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How to be a Rodeo Cowboy or Cowgirl

Steps to becoming a rodeo cowboy or cowgirl


Rodeo is no longer a sport confined to people who live on ranches and lead a rural lifestyle. It is now open to anyone with a competitive spirit and love of excitement. If you think that rodeo is in your blood, and you would like to become a rodeo cowboy or cowgirl, there are a few things you must keep in mind.

Becoming a rodeo cowboy or cowgirl is a rewarding experience, but it does have its dangers. You need to make an honest assessment of your health and your ability, especially if you are going to ride roughstock. Rodeo cowboys and cowgirls need to be in top health due to the demands this sport places on your body.

I recommend doing these things before becoming a rodeo cowboy or cowgirl and beginning your career:

  • Decide what type of competitor you will be and how far you are willing to travel
  • Find a rodeo association that meets your needs
  • Go to a rodeo school or clinic taught by experienced rodeo cowboys and cowgirls
  • Get some insurance
  • Fill out your forms, pay your dues, and ride

Decide what type of competitor you are and your travel preferences- Most of us can't pick up everything and hit the trail. So thankfully the PRCA has developed the circuit system for the 'weekend warrior' cowboy. Cowboys and cowgirls can stay close to home and still be a serious competitor. The circuits have their own finals and reward systems. Find out what circuit you fall under by clicking the circuit list.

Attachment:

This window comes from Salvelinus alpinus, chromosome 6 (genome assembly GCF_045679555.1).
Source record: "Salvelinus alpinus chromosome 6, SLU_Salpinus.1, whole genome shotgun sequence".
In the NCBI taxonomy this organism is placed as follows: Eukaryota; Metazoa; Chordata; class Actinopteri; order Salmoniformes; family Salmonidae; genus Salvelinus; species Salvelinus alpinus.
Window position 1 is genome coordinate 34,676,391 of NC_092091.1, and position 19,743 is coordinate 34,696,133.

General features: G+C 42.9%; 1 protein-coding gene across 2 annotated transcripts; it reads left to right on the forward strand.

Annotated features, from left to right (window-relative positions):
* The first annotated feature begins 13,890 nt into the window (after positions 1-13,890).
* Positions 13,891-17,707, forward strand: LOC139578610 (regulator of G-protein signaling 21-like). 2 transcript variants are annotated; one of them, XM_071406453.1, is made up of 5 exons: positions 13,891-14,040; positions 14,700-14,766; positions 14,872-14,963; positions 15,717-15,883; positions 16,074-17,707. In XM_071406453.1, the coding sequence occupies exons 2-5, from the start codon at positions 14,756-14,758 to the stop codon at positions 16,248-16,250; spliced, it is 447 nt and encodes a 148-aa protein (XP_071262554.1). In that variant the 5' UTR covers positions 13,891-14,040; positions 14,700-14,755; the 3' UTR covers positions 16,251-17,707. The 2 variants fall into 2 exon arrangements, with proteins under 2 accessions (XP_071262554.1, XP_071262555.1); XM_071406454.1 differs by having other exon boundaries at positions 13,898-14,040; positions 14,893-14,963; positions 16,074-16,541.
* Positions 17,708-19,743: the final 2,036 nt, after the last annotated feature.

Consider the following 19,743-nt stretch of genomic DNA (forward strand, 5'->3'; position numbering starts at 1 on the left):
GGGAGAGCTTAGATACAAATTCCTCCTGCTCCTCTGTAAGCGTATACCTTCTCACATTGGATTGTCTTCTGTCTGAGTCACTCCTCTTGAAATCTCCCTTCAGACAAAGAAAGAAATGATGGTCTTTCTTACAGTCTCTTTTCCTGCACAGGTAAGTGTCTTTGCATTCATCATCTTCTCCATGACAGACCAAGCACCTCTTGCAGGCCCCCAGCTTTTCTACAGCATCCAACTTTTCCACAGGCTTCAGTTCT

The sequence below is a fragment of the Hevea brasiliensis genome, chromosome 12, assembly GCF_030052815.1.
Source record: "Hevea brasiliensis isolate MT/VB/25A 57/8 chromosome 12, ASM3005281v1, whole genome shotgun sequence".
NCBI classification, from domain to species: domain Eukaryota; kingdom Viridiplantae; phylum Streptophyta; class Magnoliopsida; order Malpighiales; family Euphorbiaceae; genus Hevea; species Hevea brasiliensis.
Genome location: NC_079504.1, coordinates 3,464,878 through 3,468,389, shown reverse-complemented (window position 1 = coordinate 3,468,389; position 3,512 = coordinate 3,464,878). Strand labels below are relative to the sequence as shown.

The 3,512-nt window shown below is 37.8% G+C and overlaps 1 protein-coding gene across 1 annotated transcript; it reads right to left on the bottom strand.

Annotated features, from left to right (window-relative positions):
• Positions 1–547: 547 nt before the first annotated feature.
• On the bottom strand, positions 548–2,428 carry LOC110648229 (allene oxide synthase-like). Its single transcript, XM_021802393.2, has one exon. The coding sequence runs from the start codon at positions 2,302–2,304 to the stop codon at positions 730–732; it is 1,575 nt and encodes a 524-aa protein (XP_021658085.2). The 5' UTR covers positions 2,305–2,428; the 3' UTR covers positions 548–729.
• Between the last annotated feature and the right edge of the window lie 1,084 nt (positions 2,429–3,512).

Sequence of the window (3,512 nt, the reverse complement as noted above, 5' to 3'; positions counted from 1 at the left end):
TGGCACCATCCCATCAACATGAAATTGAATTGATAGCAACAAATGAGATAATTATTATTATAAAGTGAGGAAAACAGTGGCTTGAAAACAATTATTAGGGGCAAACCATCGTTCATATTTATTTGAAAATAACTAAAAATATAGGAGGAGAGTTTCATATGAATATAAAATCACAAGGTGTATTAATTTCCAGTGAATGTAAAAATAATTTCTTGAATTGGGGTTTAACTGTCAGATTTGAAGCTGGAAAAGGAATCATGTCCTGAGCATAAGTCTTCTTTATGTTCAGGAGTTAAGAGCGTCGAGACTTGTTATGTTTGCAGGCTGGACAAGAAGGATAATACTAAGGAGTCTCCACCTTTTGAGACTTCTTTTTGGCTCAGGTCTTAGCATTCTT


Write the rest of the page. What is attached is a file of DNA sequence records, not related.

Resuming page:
There are also numerous state, and even sometimes county level, associations that might fit your needs. I spent a year in the CCPRA (California Cowboys Pro Rodeo Assoc.) before joining the PRCA. It was a great experience and allowed me to learn the ropes before joining the major national association. I will attempt to put together a comprehensive list as time goes on. There are literally thousands of local associations out there. A few are listed in the associations page.

Go to a rodeo school or clinic- Rodeo is learned by doing. There is no substitute for experience. If you don't have the advantage of having a rodeo cowboy or cowgirl in your family, then you need to go to rodeo school. Often taught by championship cowboys, these schools are a great way to try rodeo in a perfect learning environment. There are a few schools that hold numerous classes around the country. This is perhaps the most important step of beginning a rodeo career and becoming a cowboy or cowgirl. For cowboys who want to ride roughstock, I recommend Sankey Rodeo Schools. I have had some personal experience with them and they are a great outfit. Check out my Rodeo Schools category for more information.

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